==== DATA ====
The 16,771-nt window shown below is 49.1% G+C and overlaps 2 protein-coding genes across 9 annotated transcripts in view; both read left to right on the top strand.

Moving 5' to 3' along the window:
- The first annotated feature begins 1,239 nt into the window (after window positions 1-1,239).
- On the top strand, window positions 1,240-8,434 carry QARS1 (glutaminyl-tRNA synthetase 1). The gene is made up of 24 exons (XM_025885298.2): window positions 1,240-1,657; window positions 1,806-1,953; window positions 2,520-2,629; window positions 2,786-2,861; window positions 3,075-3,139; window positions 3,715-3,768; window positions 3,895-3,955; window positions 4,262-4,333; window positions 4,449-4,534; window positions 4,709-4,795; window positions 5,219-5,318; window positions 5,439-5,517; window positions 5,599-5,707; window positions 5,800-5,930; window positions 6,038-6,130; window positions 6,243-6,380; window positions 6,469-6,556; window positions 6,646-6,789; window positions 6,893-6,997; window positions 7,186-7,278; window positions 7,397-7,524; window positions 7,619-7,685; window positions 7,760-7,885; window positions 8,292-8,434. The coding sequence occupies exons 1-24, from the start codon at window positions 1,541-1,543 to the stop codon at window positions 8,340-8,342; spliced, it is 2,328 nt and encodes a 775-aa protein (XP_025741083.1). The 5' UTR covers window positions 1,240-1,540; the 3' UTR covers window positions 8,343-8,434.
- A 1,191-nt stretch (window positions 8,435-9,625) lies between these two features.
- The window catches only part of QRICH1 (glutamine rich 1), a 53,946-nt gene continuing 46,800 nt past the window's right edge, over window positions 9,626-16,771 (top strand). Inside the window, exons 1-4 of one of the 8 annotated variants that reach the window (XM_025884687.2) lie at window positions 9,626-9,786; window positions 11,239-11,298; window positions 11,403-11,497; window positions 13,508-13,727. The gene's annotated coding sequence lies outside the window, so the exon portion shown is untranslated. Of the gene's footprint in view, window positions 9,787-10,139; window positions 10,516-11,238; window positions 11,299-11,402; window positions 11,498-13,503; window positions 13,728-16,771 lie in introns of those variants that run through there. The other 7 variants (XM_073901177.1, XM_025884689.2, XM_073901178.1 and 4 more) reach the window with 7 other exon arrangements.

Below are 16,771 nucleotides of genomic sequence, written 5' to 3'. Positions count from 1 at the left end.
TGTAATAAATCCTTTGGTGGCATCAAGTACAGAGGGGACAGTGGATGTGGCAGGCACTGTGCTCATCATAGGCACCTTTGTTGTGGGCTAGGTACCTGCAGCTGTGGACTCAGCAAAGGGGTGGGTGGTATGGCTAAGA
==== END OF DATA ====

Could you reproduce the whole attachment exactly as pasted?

The 16,771-nt window shown below is 49.1% G+C and overlaps 2 protein-coding genes across 9 annotated transcripts in view; both read left to right on the top strand.

Moving 5' to 3' along the window:
- The first annotated feature begins 1,239 nt into the window (after window positions 1-1,239).
- On the top strand, window positions 1,240-8,434 carry QARS1 (glutaminyl-tRNA synthetase 1). The gene is made up of 24 exons (XM_025885298.2): window positions 1,240-1,657; window positions 1,806-1,953; window positions 2,520-2,629; window positions 2,786-2,861; window positions 3,075-3,139; window positions 3,715-3,768; window positions 3,895-3,955; window positions 4,262-4,333; window positions 4,449-4,534; window positions 4,709-4,795; window positions 5,219-5,318; window positions 5,439-5,517; window positions 5,599-5,707; window positions 5,800-5,930; window positions 6,038-6,130; window positions 6,243-6,380; window positions 6,469-6,556; window positions 6,646-6,789; window positions 6,893-6,997; window positions 7,186-7,278; window positions 7,397-7,524; window positions 7,619-7,685; window positions 7,760-7,885; window positions 8,292-8,434. The coding sequence occupies exons 1-24, from the start codon at window positions 1,541-1,543 to the stop codon at window positions 8,340-8,342; spliced, it is 2,328 nt and encodes a 775-aa protein (XP_025741083.1). The 5' UTR covers window positions 1,240-1,540; the 3' UTR covers window positions 8,343-8,434.
- A 1,191-nt stretch (window positions 8,435-9,625) lies between these two features.
- The window catches only part of QRICH1 (glutamine rich 1), a 53,946-nt gene continuing 46,800 nt past the window's right edge, over window positions 9,626-16,771 (top strand). Inside the window, exons 1-4 of one of the 8 annotated variants that reach the window (XM_025884687.2) lie at window positions 9,626-9,786; window positions 11,239-11,298; window positions 11,403-11,497; window positions 13,508-13,727. The gene's annotated coding sequence lies outside the window, so the exon portion shown is untranslated. Of the gene's footprint in view, window positions 9,787-10,139; window positions 10,516-11,238; window positions 11,299-11,402; window positions 11,498-13,503; window positions 13,728-16,771 lie in introns of those variants that run through there. The other 7 variants (XM_073901177.1, XM_025884689.2, XM_073901178.1 and 4 more) reach the window with 7 other exon arrangements.

Below are 16,771 nucleotides of genomic sequence, written 5' to 3'. Positions count from 1 at the left end.
TGTAATAAATCCTTTGGTGGCATCAAGTACAGAGGGGACAGTGGATGTGGCAGGCACTGTGCTCATCATAGGCACCTTTGTTGTGGGCTAGGTACCTGCAGCTGTGGACTCAGCAAAGGGGTGGGTGGTATGGCTAAGA